Work situations often complicate taxes. A company may send an employee across the country for six months to work on a project. Alternately, a taxpayer may live close to a state border and cross it daily for a job. In those situations, you may need to determine in what state you have residency to file the correct state tax forms. States do not observe uniform rules for determining residency and some states do not impose personal income taxes.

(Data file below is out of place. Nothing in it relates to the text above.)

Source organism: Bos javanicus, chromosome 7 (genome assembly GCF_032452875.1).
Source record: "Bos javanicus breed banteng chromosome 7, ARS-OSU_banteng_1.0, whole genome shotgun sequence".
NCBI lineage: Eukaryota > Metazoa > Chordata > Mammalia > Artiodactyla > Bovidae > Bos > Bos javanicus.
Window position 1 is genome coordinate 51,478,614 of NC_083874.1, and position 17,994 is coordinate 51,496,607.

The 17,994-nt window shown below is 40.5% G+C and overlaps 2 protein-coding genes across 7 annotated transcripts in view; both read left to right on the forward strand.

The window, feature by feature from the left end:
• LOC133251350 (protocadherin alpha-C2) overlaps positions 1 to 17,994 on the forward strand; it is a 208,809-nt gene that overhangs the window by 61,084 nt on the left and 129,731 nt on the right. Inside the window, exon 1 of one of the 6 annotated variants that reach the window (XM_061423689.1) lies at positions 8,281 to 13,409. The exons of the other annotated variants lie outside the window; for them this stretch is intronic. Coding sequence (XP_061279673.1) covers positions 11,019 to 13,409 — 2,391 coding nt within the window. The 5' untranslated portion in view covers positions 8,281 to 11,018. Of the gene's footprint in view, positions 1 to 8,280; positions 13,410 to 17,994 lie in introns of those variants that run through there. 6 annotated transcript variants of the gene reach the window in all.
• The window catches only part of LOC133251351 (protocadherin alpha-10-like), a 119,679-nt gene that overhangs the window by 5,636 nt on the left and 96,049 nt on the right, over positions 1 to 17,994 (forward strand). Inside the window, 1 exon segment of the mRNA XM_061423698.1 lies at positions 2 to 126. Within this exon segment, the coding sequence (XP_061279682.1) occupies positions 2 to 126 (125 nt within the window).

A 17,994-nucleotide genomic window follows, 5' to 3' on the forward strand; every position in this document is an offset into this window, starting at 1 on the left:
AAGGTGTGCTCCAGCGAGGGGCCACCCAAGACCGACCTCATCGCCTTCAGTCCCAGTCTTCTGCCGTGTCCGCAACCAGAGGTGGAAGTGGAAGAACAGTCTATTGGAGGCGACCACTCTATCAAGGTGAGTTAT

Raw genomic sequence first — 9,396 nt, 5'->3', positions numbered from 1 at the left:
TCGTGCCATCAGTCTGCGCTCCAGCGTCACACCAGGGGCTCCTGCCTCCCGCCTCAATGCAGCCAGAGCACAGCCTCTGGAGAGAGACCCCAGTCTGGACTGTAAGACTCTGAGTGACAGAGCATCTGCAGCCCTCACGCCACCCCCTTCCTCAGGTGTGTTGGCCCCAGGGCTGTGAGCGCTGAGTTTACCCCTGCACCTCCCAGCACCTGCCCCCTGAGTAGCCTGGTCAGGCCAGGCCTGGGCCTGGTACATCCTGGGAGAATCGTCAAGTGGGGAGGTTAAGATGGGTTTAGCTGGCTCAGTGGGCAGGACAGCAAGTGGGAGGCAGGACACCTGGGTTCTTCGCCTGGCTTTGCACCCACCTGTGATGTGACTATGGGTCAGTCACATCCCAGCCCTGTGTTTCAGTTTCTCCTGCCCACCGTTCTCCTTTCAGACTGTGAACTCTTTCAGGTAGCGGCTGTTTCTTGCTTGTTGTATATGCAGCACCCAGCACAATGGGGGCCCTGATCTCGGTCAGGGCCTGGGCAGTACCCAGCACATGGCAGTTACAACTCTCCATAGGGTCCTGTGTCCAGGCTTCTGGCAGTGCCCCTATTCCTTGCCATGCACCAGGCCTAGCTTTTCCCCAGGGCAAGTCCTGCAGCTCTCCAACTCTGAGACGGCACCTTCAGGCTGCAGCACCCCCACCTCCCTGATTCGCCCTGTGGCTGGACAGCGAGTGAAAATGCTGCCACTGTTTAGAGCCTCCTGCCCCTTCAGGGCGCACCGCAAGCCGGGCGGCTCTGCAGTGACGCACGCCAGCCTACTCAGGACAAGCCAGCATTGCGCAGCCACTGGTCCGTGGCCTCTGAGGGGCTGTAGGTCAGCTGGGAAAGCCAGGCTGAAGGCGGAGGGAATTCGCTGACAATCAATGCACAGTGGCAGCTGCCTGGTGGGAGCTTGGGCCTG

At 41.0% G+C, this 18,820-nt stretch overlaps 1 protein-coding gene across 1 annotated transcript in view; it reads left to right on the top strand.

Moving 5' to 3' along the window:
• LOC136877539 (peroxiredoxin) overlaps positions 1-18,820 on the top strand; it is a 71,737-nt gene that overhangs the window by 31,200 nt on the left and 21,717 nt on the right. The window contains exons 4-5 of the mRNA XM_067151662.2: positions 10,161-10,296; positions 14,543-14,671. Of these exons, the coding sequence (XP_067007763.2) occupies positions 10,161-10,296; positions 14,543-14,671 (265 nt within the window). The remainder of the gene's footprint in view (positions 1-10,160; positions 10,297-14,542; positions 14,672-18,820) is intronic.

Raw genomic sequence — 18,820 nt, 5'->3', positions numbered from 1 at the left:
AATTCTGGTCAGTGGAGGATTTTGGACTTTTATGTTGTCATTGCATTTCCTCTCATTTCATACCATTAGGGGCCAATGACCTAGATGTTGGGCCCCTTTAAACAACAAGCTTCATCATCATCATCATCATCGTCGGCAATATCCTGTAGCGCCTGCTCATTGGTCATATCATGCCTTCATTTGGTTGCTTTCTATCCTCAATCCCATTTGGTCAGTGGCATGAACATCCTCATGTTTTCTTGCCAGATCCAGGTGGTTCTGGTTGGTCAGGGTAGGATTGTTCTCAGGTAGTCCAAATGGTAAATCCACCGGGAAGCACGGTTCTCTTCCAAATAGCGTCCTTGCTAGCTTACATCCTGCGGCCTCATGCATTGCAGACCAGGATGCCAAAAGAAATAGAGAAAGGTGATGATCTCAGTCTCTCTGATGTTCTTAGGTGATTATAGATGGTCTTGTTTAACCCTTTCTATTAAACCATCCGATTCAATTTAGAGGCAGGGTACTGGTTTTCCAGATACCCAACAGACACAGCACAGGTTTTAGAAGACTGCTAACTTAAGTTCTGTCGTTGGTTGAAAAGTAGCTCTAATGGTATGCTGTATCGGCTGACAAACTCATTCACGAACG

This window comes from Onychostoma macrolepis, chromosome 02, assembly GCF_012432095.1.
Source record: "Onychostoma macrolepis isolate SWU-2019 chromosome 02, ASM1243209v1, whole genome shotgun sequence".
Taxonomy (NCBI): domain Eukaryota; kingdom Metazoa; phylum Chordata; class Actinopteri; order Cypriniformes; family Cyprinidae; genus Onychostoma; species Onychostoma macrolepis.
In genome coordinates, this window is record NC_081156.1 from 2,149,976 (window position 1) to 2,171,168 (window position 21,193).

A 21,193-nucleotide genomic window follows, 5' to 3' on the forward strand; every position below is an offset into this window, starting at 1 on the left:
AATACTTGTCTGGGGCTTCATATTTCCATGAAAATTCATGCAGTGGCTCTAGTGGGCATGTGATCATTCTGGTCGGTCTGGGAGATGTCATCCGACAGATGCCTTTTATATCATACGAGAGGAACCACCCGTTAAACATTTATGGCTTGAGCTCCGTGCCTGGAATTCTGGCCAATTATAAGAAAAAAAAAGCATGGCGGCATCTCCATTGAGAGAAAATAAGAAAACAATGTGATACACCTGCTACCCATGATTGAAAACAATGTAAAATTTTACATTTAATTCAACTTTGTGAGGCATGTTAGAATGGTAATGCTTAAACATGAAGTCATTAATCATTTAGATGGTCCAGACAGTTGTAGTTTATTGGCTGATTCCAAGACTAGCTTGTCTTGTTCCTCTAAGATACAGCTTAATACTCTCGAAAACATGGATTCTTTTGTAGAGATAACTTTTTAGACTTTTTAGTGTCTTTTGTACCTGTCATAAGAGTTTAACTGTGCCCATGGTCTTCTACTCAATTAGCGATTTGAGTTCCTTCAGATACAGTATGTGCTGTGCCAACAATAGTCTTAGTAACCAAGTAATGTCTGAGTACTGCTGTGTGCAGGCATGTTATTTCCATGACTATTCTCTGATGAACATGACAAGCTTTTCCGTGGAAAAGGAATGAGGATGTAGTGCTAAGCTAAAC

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For tax purposes, where you maintain your home plays a critical role. Your home is the place you live and intend to return to any time you leave the state, such as going across country for a temporary assignment. Other indicators of residency include voter and vehicle registrations, a driver's license and your children's school location. Some states, however, assign a number of days in the state as indicating residency. You also may need to file a non-resident tax form in the state that you worked, as well as a resident tax form in your home state. States maintain websites to guide individuals on their tax status and an accountant also can help clarify the rules governing tax liability.